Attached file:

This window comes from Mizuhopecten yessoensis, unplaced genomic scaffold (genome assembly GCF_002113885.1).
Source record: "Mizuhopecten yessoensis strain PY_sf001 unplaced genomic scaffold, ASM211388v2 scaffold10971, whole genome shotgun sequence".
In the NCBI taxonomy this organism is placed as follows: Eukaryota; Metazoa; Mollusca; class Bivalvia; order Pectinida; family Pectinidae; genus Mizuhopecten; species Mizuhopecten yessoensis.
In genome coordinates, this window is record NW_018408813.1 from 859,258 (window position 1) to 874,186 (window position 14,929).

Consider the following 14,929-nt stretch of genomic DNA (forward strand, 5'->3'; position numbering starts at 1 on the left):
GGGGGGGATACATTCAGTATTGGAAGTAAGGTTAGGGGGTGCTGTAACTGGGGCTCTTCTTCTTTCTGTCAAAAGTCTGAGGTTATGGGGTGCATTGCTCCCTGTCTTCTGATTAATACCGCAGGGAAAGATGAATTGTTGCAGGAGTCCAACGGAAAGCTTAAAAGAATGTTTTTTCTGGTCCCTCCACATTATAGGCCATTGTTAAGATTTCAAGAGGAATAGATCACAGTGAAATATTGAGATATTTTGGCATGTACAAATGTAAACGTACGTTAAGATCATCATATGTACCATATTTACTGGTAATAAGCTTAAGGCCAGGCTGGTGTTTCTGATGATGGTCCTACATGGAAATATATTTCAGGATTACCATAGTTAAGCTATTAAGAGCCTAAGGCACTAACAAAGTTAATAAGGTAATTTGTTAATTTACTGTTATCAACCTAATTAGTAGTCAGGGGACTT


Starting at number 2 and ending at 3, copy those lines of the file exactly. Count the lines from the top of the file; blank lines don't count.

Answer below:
Source record: "Mizuhopecten yessoensis strain PY_sf001 unplaced genomic scaffold, ASM211388v2 scaffold10971, whole genome shotgun sequence".
In the NCBI taxonomy this organism is placed as follows: Eukaryota; Metazoa; Mollusca; class Bivalvia; order Pectinida; family Pectinidae; genus Mizuhopecten; species Mizuhopecten yessoensis.